Israel considering deportation of Sudanese refugees to Kenya
UN expected to object to the plan; no sign Kenya willing to accept refugees sent by Israel.
Israel is considering sending African refugees to Kenya and is engaged in diplomatic talks on the issue. It has also resumed jailing Sudanese refugees who seep into the country along the Egyptian border.
However, several people dealing with the refugees doubt that Kenya is interested in accepting them. They said Monday that the plan was probably Israel's alone. The UN is also expected to object.
The UN returns the refugees to south Sudan via Kenya.
Israel is refraining from returning to Egypt the refugees who made it across the border because Egypt sends them to Sudan, where they are expected to be executed for seeking asylum in Israel.
Michael Bavli, the representative of the United Nations High Commissioner for Refugees in Jerusalem, said he was not aware of negotiations between Israel and Kenya.
"I assume the UN will not agree to taking refugees against their will back to Africa," he said.
The chairman of the Knesset Interior Committee, Ophir Pines-Paz, said he objects to returning the refugees to Africa. Pines said Israel must take in a significant number of refugees and reach an agreement with other countries to take the rest.
Attorney Anat Ben Dor of Tel Aviv University's clinic for refugee rights said transferring the refugees to a country where they could be imprisoned in a refugee camp would be illegal. The IDF on Monday jailed 12 Sudanese men. Their women and children were left to manage on their own.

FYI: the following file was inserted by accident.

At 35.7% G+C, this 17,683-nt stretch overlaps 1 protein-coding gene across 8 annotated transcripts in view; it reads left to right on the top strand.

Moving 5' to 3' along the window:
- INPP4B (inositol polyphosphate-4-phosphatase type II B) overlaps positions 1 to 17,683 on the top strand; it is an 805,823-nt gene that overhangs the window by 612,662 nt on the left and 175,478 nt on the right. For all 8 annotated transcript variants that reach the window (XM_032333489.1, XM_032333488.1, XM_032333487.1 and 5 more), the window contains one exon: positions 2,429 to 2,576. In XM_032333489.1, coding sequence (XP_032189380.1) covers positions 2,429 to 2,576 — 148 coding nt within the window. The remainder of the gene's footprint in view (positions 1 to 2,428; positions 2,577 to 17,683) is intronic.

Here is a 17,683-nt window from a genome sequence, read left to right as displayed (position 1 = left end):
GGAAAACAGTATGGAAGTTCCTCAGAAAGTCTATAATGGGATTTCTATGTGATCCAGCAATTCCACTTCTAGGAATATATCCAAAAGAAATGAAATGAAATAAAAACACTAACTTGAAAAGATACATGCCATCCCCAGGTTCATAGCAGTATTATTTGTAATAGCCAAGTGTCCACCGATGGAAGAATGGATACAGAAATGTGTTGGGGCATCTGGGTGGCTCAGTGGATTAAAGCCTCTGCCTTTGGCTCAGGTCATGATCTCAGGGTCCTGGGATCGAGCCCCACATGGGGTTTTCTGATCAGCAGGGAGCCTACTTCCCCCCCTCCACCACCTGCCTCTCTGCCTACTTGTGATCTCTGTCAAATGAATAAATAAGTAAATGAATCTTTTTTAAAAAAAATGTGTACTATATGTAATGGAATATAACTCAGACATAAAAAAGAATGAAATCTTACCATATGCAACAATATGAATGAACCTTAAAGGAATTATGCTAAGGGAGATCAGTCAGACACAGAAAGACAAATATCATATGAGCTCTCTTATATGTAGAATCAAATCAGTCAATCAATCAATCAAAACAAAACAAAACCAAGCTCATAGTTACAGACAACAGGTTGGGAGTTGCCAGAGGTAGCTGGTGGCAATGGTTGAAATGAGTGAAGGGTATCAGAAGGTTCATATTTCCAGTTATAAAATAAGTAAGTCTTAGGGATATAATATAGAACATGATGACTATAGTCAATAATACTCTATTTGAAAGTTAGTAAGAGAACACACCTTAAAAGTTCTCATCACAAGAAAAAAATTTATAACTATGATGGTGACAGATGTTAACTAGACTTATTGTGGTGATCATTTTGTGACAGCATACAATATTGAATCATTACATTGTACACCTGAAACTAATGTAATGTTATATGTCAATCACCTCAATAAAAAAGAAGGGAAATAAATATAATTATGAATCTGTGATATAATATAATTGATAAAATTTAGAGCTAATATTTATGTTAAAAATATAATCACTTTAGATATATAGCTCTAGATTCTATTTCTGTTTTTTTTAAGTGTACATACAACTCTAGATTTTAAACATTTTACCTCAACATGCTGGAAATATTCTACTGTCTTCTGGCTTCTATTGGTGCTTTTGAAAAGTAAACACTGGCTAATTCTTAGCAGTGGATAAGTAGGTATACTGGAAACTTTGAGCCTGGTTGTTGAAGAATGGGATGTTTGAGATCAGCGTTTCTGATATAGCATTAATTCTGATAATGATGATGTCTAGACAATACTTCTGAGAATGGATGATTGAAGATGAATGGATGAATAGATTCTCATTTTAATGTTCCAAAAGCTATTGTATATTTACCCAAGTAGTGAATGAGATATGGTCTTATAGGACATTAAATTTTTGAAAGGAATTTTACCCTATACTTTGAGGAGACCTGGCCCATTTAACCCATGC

The jailing policy, which was carried out until April this year, caused humanitarian problems because the women and children found it difficult to fend for themselves in a foreign country while the heads of their families were in prison.
Due to prison overcrowding and the objection of civil rights groups, the Israel Defense Forces put an end to the jailing policy until its current resumption.
In recent weeks the IDF would arrest the refugees but leave them outside police stations because the army is not allowed to hold refugees for more than 24 hours. Non-profit organizations would take the refugees off the street, treat them, and help them to find jobs.
Meanwhile, the ministers' committee to solve the refugee problem has completed its findings. These include blocking the southern border by increased military activity and building a fence along the border.
Interior Minister Roni Bar-On on Monday presented Prime Minister Ehud Olmert with the committee's recommendations, and a debate with all those involved with the refugee issue is due to be held next week.